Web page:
Burns, of course, wields a magic pen. But he is not alone. While few attain his incomparable brevity and pathos, there is a host of writers who know how to invest their ballads with wistful simplicity and a strange glamour.

On a different plane of emotion from the song of Burns just quoted, is the haunting tenderness of Motherwell's Jeanne Morrison, which carries with it an indescribable atmosphere. It brings us to the very heart of the Lowlands. And there are hundreds of poems like his.

I've wandered east, I've wandered west,
Through mony a weary way;
But never, never can forget
The luve o' life's young day !

O dear, dear Jeanie Morrison,
The thochts o' bygane years
Still fling their shadows ower my path,
And blind my een (een = eyes) wi' tears:

They blind my een wi' saut, saut tears,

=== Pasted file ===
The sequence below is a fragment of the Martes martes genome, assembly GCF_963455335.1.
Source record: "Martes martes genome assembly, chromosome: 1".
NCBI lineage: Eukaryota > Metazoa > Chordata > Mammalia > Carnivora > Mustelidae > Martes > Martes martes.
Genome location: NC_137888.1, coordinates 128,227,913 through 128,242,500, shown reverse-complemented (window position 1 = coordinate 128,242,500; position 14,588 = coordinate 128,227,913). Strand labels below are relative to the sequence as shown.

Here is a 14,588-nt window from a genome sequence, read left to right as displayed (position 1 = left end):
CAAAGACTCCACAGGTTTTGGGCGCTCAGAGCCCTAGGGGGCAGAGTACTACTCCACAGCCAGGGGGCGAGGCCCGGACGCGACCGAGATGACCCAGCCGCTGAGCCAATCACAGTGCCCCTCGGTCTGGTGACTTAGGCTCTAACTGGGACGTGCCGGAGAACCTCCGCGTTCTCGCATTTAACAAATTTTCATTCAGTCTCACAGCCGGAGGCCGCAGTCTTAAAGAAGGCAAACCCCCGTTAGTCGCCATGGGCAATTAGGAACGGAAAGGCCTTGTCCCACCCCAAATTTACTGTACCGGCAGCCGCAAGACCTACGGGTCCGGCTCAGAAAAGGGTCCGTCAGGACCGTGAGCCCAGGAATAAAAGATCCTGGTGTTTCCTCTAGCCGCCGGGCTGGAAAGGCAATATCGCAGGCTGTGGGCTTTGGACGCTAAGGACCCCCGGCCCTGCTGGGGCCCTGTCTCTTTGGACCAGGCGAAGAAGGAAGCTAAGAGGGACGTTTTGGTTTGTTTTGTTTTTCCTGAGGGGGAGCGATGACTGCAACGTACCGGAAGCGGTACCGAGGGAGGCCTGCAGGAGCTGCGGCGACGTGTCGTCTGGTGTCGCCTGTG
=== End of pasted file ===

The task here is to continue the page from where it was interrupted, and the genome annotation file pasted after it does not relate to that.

And sair and sick I pine,
And memory idly summons up
The blithe blinks o' langsyne. (langsyne = long ago)

'Twas then we luv't ilk ither weel,
'Twas then we twa did part;
Sweet time - sad time; twa bairns at scule,
Twa bairns, and but ae heart !

'Twas then we sat on ae laigh bink, (ae laigh bink = one low)
To leir ilk ither leir; (leir ilk ither leir = teach one another to learn)
And tones and looks and smiles were shed,
Remembered evermair.

I wonder, Jeanie, aften yet,
When sitting on that bink,
Cheek touchin' cheek, loof locked in loof, (loof = hand)
What our wee heads could think,

When baith bent doun owre ae braid page, (owre ae braid page = over one broad page)
Wi'ae buik (wi'ae buik (pronouced buk) = with one book) on our knee,
Thy lips were on thy lesson, but
My lesson was in thee.

O, mind ye, luve, how aft we left
The deavin', (deaving = deafening) dinsome toun,
To wander by the green burn side,
And hear its waters croon? (croon = sing murmuringly)

The simmer leaves hung ower our heads,
The flowers burst round our feet,
And in the gloamin' o' the wood
The throssil whusslit sweet;

The throssil whusslit (throssil whusslit = blackbird whistled) in the wood,
The burn sang to the trees -
And we, with nature's heart in tune,
Concerted harmonies;

And on the knowe (the knowe abune the burn = the hill above the stream) abune the burn